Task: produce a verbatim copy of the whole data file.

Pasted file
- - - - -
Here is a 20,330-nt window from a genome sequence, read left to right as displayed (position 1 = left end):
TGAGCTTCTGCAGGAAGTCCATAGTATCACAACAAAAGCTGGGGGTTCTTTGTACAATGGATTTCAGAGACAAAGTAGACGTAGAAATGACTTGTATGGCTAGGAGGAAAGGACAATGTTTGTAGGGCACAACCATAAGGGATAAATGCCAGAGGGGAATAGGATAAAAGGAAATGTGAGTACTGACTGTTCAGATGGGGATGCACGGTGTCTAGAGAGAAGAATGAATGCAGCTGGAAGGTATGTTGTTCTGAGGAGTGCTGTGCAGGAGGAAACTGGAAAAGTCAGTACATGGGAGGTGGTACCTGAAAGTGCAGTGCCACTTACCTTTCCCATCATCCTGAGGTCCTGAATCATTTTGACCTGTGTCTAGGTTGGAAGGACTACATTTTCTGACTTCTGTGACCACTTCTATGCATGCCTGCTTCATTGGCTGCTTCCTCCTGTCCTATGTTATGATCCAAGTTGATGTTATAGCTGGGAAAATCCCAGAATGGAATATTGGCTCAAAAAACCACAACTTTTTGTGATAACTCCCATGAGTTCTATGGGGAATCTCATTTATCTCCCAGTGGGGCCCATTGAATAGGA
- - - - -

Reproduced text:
Here is a 20,330-nt window from a genome sequence, read left to right as displayed (position 1 = left end):
TGAGCTTCTGCAGGAAGTCCATAGTATCACAACAAAAGCTGGGGGTTCTTTGTACAATGGATTTCAGAGACAAAGTAGACGTAGAAATGACTTGTATGGCTAGGAGGAAAGGACAATGTTTGTAGGGCACAACCATAAGGGATAAATGCCAGAGGGGAATAGGATAAAAGGAAATGTGAGTACTGACTGTTCAGATGGGGATGCACGGTGTCTAGAGAGAAGAATGAATGCAGCTGGAAGGTATGTTGTTCTGAGGAGTGCTGTGCAGGAGGAAACTGGAAAAGTCAGTACATGGGAGGTGGTACCTGAAAGTGCAGTGCCACTTACCTTTCCCATCATCCTGAGGTCCTGAATCATTTTGACCTGTGTCTAGGTTGGAAGGACTACATTTTCTGACTTCTGTGACCACTTCTATGCATGCCTGCTTCATTGGCTGCTTCCTCCTGTCCTATGTTATGATCCAAGTTGATGTTATAGCTGGGAAAATCCCAGAATGGAATATTGGCTCAAAAAACCACAACTTTTTGTGATAACTCCCATGAGTTCTATGGGGAATCTCATTTATCTCCCAGTGGGGCCCATTGAATAGGA